Howard Rosenberg takes a moment to sift through the inventory of America’s rejects. It’s mid-December and the holiday shopping spree is at a fevered pitch, but inside this 120,000-square-foot warehouse on the outskirts of Phoenix, a hodgepodge collection of returned items sits in rows of boxes stacked 10 feet tall. Twenty-eight-pound bags of dog food, brownie mix, toys and weighted blankets are lined up alongside vacuums, sporting goods and patio furniture.
“It’s just very random,” says Rosenberg, the founder and CEO of B-Stock Solutions, poking around the glut of unsold goods belonging to several of the nation’s largest retailers. The 53-year-old eBay veteran, who has a head of gray hair and dons a checkered sports coat his wife picked out, has flown in from San Francisco for the day. He spends little time in warehouses like this one, owned by a company called Freeport Logistics, but the items packed into them are his lifeline. His Silicon Valley company, which runs online auctions for dozens of retailers trying to get rid of millions of returned and overstocked items, sold about $2 billion worth of heavily discounted merchandise on their behalf in 2019. That helped his 160-person firm generate estimated revenue of $150 million.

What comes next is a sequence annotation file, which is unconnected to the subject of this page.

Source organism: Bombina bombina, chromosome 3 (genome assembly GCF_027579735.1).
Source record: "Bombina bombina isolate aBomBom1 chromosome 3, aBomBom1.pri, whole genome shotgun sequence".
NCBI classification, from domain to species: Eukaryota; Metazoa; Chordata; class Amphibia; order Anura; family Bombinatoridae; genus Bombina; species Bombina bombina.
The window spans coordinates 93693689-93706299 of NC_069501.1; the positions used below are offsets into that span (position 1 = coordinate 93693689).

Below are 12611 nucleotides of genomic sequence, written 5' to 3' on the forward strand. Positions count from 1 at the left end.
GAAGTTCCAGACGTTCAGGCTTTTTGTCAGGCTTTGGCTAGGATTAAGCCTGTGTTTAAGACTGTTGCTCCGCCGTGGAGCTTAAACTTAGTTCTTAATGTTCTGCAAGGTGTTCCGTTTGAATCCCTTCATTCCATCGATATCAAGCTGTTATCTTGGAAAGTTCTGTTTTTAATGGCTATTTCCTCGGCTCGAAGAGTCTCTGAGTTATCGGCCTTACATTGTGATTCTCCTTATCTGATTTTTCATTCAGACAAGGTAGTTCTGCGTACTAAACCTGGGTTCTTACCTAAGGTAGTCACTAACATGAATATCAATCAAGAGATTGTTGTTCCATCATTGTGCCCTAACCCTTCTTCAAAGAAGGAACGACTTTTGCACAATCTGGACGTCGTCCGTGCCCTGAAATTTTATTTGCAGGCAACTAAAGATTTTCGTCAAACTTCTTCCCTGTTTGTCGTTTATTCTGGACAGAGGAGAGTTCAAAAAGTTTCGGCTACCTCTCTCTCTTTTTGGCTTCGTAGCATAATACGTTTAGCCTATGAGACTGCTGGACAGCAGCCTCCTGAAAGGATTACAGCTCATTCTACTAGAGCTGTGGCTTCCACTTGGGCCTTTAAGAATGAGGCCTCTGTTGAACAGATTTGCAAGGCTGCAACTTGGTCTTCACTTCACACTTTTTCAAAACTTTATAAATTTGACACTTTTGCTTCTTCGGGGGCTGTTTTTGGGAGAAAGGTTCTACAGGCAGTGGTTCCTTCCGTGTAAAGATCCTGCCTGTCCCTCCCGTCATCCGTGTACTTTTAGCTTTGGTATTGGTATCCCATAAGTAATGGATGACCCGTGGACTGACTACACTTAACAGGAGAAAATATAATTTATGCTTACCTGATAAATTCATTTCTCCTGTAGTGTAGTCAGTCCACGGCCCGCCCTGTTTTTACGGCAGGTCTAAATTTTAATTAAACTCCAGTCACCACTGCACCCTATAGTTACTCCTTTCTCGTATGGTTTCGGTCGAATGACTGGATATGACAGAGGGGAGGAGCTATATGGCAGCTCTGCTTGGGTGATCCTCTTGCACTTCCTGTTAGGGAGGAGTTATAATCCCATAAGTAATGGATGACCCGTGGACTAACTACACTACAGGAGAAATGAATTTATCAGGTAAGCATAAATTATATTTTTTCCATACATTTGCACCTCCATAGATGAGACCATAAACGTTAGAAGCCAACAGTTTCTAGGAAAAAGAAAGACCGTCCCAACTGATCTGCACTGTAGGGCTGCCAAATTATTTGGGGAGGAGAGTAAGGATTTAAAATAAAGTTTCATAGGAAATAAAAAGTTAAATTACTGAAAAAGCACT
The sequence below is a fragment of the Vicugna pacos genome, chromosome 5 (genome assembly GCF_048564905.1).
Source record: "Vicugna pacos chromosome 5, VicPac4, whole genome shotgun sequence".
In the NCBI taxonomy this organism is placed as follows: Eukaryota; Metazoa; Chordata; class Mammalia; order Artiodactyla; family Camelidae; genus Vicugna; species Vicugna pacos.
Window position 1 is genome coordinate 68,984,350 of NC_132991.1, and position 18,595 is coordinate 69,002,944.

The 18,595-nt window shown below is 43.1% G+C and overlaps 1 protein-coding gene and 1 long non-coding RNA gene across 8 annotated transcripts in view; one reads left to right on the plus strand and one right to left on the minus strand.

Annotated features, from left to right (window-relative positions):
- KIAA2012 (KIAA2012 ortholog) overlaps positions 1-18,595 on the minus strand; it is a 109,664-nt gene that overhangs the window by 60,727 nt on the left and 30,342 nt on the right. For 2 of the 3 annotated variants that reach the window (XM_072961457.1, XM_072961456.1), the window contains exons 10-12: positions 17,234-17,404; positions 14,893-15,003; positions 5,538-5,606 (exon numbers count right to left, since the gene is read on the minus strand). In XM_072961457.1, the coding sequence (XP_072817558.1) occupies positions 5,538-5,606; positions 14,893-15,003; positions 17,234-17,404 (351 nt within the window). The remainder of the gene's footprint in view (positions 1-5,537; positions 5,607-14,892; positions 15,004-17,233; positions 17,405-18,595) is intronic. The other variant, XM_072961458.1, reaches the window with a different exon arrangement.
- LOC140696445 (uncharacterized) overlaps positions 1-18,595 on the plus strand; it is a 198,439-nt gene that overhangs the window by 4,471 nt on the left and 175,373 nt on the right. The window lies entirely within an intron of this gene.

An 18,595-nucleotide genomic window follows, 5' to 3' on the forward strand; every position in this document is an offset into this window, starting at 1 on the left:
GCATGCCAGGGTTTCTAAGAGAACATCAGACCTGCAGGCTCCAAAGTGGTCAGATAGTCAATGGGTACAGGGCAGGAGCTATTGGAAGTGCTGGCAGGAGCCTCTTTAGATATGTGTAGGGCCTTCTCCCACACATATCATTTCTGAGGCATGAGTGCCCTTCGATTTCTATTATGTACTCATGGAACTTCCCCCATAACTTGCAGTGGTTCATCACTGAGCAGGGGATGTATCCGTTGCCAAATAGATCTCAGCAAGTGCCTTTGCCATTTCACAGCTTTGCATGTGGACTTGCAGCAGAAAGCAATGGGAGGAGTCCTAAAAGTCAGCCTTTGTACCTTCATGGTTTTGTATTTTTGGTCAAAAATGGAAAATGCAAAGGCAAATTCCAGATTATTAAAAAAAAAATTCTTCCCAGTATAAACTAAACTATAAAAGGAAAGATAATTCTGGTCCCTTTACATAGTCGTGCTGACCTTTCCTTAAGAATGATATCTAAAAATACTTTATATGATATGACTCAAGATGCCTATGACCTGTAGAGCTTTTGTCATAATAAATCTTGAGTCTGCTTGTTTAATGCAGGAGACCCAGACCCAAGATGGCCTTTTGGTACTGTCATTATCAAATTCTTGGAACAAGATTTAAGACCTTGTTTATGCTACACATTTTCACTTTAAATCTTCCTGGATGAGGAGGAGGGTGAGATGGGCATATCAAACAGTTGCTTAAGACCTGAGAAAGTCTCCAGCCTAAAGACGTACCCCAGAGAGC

In 2018, Americans bought a record $3.7 trillion of goods, according to the National Retail Federation. Ten percent of those purchases were made online. These days that almost always means free shipping and lenient return policies. As a result, return rates for online purchases can be as high as 30%, triple the rate of in-store purchases, according to Rosenberg. As much as half of all returns will be put back on the shelf, while the rest get liquidated, destroyed or thrown in a landfill, according to Forrester Research. It’s a phenomenon so big it’s now being tracked along with holiday sales milestones like Black Friday and Cyber Monday–January 2 is now National Returns Day. “The analogy I always use is that the light [the retailers] have seen way off in the distance they now realize is a train coming at them,” says Rosenberg, describing their panic when faced with mountains of returns.
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